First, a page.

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  1. steve hunter

    does anyone know how many FCLP have been completed so far this year? If I remember correctly, the EIS stated they were only allowed to fly a certain amount and then they were to stop. That is one of the reason they had to stop last time, the exceeded the amount of flights stated in the EIS.

    1. citizensofthereserve

      The navy agreed to limit themselves to 6120 ops ( 3,060 bounces) as they stated they were going to do in their own EA. WE have to do a FOIA to get the number so far. You are right, that’s why they stopped last year, they thought we weren’t counting, and we caught them red handed, so to speak.

  2. Scott Raze

    I know a number of people who called and emailed the Navy about the altitude of the jets. Low flying Growlers are scary and loud – a total disruption. That’s why the Supreme Court rules a “taking” if they fly under 500 feet. Of course people call to complain. People in Admirals Cove are told they fly at 500 feet. What a coincidence. But look at the chart. They fly 300-440 feet there and probably lower at times. The Navy doesn’t care what gets said to get people off the phone. And,they get to do anything after they’ve done it long enough. The air space becomes an easement. Watch out Freeland and Greenbank. If they start flying over you and you let them, they’ll get their easement over your property, too. They’ll need your airspace, with all the Growlers coming. Where do you think twice as many will fly? Remember the frog in hot water anaology? A frog put in a pan of really hot water will jump out. A frog in water where the temperature is increased slowly will just sit there and cook. Do this instead. Contact Congress. Get email, samples, and more to email the decision-maker who can get them to stop. Go to:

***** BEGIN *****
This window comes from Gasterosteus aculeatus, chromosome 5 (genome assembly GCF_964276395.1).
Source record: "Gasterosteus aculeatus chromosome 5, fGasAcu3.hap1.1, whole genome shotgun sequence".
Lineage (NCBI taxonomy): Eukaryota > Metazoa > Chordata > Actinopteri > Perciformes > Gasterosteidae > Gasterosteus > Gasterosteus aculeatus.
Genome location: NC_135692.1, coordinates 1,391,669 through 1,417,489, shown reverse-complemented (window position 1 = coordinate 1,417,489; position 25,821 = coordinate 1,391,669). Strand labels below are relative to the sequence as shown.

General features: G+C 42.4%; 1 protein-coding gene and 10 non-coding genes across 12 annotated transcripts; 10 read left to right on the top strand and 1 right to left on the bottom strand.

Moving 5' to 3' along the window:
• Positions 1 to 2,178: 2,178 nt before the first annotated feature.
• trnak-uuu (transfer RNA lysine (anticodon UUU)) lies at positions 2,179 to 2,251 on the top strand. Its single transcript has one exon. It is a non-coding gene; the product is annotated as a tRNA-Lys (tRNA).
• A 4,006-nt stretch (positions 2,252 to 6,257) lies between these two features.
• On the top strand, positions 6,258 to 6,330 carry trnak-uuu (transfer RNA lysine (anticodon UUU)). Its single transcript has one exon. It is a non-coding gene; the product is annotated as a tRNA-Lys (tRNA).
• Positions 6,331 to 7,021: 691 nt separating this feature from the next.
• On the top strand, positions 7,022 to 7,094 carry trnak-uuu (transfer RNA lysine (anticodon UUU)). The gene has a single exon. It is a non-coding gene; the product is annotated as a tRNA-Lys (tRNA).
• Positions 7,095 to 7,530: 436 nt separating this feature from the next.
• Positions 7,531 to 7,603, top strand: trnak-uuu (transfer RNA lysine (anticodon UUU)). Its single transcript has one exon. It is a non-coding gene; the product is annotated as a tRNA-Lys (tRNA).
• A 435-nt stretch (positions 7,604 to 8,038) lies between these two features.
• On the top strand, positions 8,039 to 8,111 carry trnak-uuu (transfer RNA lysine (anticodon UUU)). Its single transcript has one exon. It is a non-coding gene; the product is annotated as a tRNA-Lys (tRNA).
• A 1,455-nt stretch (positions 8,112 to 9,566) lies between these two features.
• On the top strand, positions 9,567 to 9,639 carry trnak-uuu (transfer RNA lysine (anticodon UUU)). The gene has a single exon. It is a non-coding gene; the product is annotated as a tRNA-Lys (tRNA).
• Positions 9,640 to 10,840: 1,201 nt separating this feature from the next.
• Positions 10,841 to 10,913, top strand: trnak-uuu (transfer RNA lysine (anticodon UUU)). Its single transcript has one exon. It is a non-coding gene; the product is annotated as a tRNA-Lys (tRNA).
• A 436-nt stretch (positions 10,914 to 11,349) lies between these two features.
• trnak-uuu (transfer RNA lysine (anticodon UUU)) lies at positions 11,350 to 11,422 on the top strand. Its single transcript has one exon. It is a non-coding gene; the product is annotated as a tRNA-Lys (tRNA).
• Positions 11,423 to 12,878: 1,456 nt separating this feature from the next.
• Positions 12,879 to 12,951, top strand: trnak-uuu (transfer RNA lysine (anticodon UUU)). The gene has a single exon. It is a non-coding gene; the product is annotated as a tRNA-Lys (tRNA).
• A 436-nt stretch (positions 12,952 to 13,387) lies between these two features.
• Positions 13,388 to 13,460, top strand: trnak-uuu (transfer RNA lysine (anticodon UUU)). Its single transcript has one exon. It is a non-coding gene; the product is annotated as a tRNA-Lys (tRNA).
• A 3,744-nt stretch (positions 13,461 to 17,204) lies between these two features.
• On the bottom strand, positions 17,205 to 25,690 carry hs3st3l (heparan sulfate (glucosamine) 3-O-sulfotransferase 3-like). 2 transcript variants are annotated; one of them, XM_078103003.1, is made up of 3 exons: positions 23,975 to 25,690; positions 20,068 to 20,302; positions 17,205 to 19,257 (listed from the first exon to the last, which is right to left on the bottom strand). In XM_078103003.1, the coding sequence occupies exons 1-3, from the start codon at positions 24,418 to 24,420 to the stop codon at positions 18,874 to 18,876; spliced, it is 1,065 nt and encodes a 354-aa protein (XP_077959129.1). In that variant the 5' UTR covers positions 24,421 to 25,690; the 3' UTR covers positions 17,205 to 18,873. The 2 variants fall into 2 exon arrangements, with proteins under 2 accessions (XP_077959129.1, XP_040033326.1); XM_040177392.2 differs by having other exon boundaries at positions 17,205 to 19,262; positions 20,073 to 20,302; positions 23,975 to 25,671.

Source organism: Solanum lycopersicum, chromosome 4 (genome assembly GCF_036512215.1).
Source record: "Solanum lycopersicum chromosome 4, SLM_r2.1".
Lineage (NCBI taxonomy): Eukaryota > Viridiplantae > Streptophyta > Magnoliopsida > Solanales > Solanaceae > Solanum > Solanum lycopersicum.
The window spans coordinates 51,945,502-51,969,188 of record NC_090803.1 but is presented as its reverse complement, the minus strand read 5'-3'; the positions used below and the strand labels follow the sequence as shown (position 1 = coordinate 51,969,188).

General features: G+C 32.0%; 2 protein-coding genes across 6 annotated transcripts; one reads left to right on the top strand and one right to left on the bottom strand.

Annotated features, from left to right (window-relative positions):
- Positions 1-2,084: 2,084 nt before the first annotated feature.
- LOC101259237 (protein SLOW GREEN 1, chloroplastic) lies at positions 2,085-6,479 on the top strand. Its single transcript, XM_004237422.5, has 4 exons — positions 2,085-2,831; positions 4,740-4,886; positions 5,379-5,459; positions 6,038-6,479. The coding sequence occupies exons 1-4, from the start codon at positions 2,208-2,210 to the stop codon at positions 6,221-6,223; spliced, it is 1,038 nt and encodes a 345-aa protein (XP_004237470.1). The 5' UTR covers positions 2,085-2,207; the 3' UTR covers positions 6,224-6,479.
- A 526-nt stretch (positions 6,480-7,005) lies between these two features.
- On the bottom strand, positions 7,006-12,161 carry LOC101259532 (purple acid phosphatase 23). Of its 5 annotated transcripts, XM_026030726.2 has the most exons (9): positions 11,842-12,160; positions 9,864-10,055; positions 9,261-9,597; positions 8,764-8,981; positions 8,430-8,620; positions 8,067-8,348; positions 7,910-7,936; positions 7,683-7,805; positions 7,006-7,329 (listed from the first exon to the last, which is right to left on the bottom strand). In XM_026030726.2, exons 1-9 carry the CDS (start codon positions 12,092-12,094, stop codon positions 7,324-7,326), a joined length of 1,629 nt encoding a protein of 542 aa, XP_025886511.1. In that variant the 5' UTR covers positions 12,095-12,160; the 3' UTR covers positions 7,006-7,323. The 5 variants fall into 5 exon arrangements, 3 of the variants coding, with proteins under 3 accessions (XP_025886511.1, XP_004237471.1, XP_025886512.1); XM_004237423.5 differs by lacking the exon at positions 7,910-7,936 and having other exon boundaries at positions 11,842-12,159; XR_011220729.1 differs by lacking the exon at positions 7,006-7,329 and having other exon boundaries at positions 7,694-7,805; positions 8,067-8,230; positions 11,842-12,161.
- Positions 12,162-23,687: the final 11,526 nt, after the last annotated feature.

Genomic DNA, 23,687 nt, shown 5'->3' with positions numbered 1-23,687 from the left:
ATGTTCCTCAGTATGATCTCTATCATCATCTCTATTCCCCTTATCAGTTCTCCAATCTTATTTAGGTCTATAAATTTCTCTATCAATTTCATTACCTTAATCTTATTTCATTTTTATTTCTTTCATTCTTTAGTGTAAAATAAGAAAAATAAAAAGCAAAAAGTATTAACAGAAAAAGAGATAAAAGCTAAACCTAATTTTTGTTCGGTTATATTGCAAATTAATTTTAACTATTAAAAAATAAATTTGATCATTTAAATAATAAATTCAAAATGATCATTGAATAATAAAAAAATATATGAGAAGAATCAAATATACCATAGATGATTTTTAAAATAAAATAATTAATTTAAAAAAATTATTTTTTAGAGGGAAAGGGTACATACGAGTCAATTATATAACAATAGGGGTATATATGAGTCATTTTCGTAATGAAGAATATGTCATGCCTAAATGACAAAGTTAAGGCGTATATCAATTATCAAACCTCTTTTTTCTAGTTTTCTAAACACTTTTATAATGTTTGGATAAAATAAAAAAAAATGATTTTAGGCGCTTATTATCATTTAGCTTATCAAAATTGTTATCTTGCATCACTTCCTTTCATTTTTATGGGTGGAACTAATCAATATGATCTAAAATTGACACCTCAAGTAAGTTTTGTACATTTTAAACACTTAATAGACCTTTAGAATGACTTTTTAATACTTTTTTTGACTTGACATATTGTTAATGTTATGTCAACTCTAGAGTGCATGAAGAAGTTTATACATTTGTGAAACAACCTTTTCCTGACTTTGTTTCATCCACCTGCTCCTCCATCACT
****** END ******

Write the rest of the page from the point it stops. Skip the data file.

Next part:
3. citizensofthereserve

    We are very aware that the navy seldom keeps their word. That’s why we take them to court.

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